"Wal-Mart is more than retail. I think it has become a culture unto itself," says Mr Zogby, who is writing a book about what he calls "the new American consumer". That culture is seen in the books and magazines the retailer puts on its shelves and those it keeps off. "You walk into a Wal-Mart and you're walking into the moral equivalent of a spiritual revival tent for born-again Christians."


Just as "soccer moms" and "Nascar dads" drew the scrutiny of pollsters in past elections, Mr Zogby is now paying close attention to weekly Wal-Mart shoppers.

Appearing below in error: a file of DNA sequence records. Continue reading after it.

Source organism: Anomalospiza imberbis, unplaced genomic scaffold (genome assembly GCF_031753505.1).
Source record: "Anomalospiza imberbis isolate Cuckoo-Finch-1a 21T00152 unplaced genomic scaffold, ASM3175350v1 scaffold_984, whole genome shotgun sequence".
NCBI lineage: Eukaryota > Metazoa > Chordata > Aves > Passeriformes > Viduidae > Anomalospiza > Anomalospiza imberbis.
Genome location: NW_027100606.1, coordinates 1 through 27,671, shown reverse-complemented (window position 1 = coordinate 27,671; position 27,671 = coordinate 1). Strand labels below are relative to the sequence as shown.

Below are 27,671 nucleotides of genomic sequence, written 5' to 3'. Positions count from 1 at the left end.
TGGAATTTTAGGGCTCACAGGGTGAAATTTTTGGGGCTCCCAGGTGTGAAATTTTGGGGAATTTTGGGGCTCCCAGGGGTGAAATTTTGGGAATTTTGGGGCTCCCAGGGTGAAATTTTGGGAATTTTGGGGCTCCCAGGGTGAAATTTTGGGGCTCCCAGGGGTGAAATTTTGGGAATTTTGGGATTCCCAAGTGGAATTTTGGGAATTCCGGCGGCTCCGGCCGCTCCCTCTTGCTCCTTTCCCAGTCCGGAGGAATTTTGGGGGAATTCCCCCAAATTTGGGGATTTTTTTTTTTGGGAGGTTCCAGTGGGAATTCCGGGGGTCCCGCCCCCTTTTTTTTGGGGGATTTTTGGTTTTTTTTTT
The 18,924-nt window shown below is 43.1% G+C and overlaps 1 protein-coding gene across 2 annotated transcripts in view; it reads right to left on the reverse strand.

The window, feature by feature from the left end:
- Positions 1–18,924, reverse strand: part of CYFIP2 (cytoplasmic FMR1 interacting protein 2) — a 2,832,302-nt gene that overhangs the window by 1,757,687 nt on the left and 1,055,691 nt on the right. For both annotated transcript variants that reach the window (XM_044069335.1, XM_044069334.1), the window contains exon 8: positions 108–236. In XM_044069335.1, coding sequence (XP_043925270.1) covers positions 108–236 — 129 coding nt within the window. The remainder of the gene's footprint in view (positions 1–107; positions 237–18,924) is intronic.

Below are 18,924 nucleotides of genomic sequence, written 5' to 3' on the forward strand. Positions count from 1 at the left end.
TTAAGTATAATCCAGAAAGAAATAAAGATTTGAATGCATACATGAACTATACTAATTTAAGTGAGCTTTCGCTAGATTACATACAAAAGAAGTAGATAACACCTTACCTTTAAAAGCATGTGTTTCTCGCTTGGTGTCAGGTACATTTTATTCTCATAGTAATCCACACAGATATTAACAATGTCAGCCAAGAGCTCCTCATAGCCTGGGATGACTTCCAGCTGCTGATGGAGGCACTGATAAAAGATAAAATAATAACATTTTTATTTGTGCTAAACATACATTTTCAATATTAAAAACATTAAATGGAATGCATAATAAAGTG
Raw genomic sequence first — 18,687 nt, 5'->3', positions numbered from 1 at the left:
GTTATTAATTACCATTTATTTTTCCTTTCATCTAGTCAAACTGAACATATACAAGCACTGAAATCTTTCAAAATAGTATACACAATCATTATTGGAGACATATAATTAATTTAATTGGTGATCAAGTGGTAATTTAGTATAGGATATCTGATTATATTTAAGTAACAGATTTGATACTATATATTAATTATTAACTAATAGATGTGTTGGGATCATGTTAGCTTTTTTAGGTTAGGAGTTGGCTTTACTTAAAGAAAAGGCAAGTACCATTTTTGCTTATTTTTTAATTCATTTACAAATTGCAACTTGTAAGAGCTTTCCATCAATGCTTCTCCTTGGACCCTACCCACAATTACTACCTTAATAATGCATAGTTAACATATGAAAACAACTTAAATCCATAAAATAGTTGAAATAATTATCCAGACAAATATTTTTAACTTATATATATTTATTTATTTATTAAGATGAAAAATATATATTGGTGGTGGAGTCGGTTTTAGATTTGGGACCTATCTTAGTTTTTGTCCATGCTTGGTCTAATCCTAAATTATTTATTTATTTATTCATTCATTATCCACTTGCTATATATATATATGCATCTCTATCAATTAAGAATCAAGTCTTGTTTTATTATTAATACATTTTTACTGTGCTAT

African-Americans and Hispanics who shop there frequently are significantly more conservative than their cohorts who do not, he says. And he knew that Mr Bush was in deep trouble with the public when the president's standing slipped among weekly Wal-Mart shoppers, who had been among his strongest supporters.


Mr Zogby has placed other US retailers on the political spectrum. Firmly on the left are Neiman Marcus, Bloomingdale's and Macy's. Target, he says, is near the centre, "a hair to the left", and in the centre-right are Sears and JC Penney.


But none are as strong a predictor. "Wal-Mart's pattern is just incredible."


© Copyright The Financial Times Ltd